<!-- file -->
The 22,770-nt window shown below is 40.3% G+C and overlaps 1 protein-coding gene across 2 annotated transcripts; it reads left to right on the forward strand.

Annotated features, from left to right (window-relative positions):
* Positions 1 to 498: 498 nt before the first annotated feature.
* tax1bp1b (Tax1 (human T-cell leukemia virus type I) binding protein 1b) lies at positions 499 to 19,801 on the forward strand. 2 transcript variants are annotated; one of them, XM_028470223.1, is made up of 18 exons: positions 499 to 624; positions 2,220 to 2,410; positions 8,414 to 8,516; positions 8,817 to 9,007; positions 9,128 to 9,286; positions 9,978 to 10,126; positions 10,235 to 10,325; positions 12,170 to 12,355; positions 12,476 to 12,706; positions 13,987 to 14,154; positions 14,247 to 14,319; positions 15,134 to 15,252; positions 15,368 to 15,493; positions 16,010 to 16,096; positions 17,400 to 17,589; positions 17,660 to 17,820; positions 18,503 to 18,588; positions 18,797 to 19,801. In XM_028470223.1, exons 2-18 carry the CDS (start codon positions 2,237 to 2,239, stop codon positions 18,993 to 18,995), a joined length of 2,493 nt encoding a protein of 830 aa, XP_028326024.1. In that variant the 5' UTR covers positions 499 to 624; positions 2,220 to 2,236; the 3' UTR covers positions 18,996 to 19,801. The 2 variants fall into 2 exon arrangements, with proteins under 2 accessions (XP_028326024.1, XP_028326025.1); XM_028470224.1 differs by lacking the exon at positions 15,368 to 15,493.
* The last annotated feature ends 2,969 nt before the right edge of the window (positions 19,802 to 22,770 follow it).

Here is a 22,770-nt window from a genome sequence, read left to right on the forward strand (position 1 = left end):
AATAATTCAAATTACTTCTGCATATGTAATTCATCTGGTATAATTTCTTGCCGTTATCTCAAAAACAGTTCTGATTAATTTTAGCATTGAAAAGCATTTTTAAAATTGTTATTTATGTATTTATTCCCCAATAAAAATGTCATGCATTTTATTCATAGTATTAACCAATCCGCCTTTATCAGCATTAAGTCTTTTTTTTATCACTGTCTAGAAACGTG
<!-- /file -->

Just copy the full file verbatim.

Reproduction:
The 22,770-nt window shown below is 40.3% G+C and overlaps 1 protein-coding gene across 2 annotated transcripts; it reads left to right on the forward strand.

Annotated features, from left to right (window-relative positions):
* Positions 1 to 498: 498 nt before the first annotated feature.
* tax1bp1b (Tax1 (human T-cell leukemia virus type I) binding protein 1b) lies at positions 499 to 19,801 on the forward strand. 2 transcript variants are annotated; one of them, XM_028470223.1, is made up of 18 exons: positions 499 to 624; positions 2,220 to 2,410; positions 8,414 to 8,516; positions 8,817 to 9,007; positions 9,128 to 9,286; positions 9,978 to 10,126; positions 10,235 to 10,325; positions 12,170 to 12,355; positions 12,476 to 12,706; positions 13,987 to 14,154; positions 14,247 to 14,319; positions 15,134 to 15,252; positions 15,368 to 15,493; positions 16,010 to 16,096; positions 17,400 to 17,589; positions 17,660 to 17,820; positions 18,503 to 18,588; positions 18,797 to 19,801. In XM_028470223.1, exons 2-18 carry the CDS (start codon positions 2,237 to 2,239, stop codon positions 18,993 to 18,995), a joined length of 2,493 nt encoding a protein of 830 aa, XP_028326024.1. In that variant the 5' UTR covers positions 499 to 624; positions 2,220 to 2,236; the 3' UTR covers positions 18,996 to 19,801. The 2 variants fall into 2 exon arrangements, with proteins under 2 accessions (XP_028326024.1, XP_028326025.1); XM_028470224.1 differs by lacking the exon at positions 15,368 to 15,493.
* The last annotated feature ends 2,969 nt before the right edge of the window (positions 19,802 to 22,770 follow it).

Here is a 22,770-nt window from a genome sequence, read left to right on the forward strand (position 1 = left end):
AATAATTCAAATTACTTCTGCATATGTAATTCATCTGGTATAATTTCTTGCCGTTATCTCAAAAACAGTTCTGATTAATTTTAGCATTGAAAAGCATTTTTAAAATTGTTATTTATGTATTTATTCCCCAATAAAAATGTCATGCATTTTATTCATAGTATTAACCAATCCGCCTTTATCAGCATTAAGTCTTTTTTTTATCACTGTCTAGAAACGTG